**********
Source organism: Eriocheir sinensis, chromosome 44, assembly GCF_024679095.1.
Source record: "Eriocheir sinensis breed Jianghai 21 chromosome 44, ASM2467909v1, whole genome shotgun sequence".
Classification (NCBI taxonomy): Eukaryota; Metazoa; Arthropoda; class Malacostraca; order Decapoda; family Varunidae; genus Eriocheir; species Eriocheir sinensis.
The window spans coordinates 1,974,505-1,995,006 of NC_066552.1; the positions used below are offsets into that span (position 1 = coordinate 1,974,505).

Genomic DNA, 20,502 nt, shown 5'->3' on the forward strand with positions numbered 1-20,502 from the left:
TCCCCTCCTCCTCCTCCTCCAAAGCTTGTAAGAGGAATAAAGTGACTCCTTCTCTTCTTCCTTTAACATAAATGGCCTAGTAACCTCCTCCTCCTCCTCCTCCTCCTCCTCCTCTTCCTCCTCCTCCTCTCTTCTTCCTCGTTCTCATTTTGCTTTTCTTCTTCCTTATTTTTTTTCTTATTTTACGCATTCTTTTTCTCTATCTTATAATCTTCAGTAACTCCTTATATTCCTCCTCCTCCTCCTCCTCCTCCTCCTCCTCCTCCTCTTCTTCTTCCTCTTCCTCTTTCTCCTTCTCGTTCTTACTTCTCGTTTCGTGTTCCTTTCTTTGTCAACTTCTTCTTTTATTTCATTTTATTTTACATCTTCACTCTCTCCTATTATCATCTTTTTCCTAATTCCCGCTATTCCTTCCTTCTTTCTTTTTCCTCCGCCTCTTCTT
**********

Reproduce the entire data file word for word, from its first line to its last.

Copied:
Source organism: Eriocheir sinensis, chromosome 44, assembly GCF_024679095.1.
Source record: "Eriocheir sinensis breed Jianghai 21 chromosome 44, ASM2467909v1, whole genome shotgun sequence".
Classification (NCBI taxonomy): Eukaryota; Metazoa; Arthropoda; class Malacostraca; order Decapoda; family Varunidae; genus Eriocheir; species Eriocheir sinensis.
The window spans coordinates 1,974,505-1,995,006 of NC_066552.1; the positions used below are offsets into that span (position 1 = coordinate 1,974,505).

Genomic DNA, 20,502 nt, shown 5'->3' on the forward strand with positions numbered 1-20,502 from the left:
TCCCCTCCTCCTCCTCCTCCAAAGCTTGTAAGAGGAATAAAGTGACTCCTTCTCTTCTTCCTTTAACATAAATGGCCTAGTAACCTCCTCCTCCTCCTCCTCCTCCTCCTCCTCTTCCTCCTCCTCCTCTCTTCTTCCTCGTTCTCATTTTGCTTTTCTTCTTCCTTATTTTTTTTCTTATTTTACGCATTCTTTTTCTCTATCTTATAATCTTCAGTAACTCCTTATATTCCTCCTCCTCCTCCTCCTCCTCCTCCTCCTCCTCCTCTTCTTCTTCCTCTTCCTCTTTCTCCTTCTCGTTCTTACTTCTCGTTTCGTGTTCCTTTCTTTGTCAACTTCTTCTTTTATTTCATTTTATTTTACATCTTCACTCTCTCCTATTATCATCTTTTTCCTAATTCCCGCTATTCCTTCCTTCTTTCTTTTTCCTCCGCCTCTTCTT